Should we cut Wade's Rules?

Wade’s Rules are a beautiful intellectual accomplishment in Chemistry. They allow people to predict the structure of electron-deficient main group clusters. The Wade-Mingos-Davies rules extend the scope of this domain to a broader class of clusters which includes transition metals.


The clusters are lovely, but they also have (some) applications; an interesting one I came across recently was in neutron-capture therapy. Boron is good at absorbing neutrons, and a cluster molecule with lots of boron in it can absorb a lot of neutrons.


I’ve seen Wade’s Rules taught as early as second year and as late as fourth year in UK Chemistry degrees, but they are an entirely normal piece of content. Even in Cambridge’s NatSci course, where Chemistry coverage was at a premium, Wade’s Rules made the cut. They’re beautiful, they’re useful, but I think we should seriously consider removing them from undergraduate syllabuses. 

I have three arguments.


The variable placement of the topic is quite telling: this content is the end of the line. Nothing follows on from Wade’s Rules. It doesn’t link up with anything. It doesn’t provide an interesting perspective on some other topic. It is a narrow, specific piece of scientific reasoning. It fits in fourth year because there isn’t a Wade’s Rules II. It fits in second year because there isn’t really any required prior knowledge after A-Level periodicity.

In my view, Wade’s Rules don’t add any Big Picture learning to the syllabus. They add knowledge but not thematic, synoptic knowledge.


Cluster problems make lovely RSC-compliant exam questions. There is a well-established way of asking students to demonstrate their grasp of solving the cluster problem using the appropriate conceptual model (image).

Wade's Rules

I loved this as a student. It was satisfying to do and it gave me lots of marks. What it didn’t do was educate me more deeply. The RSC’s push for examined problem solving may have served Chemistry well when the foe was rote recall, but I have also seen it curb ambitions for delving into wicked problems.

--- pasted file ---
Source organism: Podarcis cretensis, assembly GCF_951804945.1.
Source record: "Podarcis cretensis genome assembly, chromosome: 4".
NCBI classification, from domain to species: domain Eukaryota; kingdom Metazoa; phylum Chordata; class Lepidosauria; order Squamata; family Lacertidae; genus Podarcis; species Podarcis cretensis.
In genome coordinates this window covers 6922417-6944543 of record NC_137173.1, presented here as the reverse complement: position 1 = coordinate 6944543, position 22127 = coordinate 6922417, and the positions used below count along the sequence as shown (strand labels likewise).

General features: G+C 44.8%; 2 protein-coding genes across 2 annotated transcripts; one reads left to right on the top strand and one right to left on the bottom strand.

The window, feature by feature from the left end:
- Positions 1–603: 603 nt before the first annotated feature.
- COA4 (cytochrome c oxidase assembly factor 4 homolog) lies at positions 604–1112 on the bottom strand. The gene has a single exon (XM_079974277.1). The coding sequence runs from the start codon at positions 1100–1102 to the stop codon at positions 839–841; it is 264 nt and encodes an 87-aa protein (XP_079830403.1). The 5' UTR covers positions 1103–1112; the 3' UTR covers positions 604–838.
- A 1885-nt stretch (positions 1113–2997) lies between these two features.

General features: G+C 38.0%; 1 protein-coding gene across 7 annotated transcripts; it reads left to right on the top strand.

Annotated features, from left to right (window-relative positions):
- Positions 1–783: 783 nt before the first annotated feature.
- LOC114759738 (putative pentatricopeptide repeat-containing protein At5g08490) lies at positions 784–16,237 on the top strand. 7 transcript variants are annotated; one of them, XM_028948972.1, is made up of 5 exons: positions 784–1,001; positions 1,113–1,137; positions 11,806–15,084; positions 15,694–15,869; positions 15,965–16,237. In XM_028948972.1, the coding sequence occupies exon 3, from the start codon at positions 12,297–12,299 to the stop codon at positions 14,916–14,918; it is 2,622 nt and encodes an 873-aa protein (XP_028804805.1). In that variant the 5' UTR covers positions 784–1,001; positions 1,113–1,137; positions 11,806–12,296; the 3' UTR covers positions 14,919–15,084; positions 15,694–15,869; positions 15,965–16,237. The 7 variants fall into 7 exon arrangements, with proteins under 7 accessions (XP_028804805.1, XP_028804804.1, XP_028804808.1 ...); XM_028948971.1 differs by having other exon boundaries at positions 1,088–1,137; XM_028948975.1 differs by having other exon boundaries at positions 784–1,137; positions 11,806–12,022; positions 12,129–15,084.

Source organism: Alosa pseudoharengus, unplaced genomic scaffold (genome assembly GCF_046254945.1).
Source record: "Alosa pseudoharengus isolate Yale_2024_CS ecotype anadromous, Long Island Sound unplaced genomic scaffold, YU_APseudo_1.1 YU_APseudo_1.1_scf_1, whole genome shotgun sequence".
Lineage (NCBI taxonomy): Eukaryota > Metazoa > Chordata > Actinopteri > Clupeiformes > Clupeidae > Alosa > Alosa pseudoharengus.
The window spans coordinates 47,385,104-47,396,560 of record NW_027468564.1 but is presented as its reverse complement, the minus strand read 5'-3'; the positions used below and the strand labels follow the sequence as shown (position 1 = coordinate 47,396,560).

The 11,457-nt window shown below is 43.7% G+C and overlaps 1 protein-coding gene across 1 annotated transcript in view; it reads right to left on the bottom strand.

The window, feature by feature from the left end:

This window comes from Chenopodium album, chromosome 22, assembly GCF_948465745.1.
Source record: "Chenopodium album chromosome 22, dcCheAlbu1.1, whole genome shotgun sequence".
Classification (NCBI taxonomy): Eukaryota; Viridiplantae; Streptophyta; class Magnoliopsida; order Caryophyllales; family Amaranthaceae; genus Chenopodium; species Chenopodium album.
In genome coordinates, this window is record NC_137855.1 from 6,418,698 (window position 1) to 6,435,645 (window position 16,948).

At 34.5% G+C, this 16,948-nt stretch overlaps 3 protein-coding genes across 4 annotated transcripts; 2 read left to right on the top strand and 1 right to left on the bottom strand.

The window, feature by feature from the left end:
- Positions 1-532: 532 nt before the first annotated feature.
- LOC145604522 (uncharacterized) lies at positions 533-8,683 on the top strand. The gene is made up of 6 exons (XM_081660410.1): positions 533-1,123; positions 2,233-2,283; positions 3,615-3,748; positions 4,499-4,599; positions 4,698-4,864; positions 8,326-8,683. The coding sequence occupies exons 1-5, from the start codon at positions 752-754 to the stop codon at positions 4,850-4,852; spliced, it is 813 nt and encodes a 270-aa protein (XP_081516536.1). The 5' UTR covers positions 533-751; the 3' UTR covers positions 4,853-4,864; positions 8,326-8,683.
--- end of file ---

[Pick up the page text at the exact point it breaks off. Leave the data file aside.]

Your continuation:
Wade’s Rules are an algorithm that can be applied within a 20-30 min unseen exam question. They are a neat fit with our assessment strategy. I don’t think they are a neat fit with our hopes for our students: Rome is burning and we’re teaching them how to fiddle.



Alongside the skills development, we should be thinking carefully about content knowledge. Chemistry students don’t have enough time with us to learn everything; the syllabus content is essentially a balloon debate. Perhaps you think differently, but it seems to me that the balloon is pretty full.

There must be pieces of Chemistry sitting outside our syllabuses which are even more important than the structures of dangerously unstable cluster compounds. I have made an argument for Chemistry Education being a part of Chemistry degrees, for example. Or it might be that analytical Chemistry deserves another shot. Perhaps statistics or coding should be covered, or environmental chemistry placed prominently in the curriculum. Perhaps students should be taught how to read a paper, or how to criticise one. Maybe we should be addressing the problems of scaling reactions from grams to tons.

Places are doing all of these things, but Chemistry departments are generally not enthusiastically elbowing out old content to usher them in; Wade’s Rules are beautiful, but they are not earning their place.

Michael O'NeillTeaching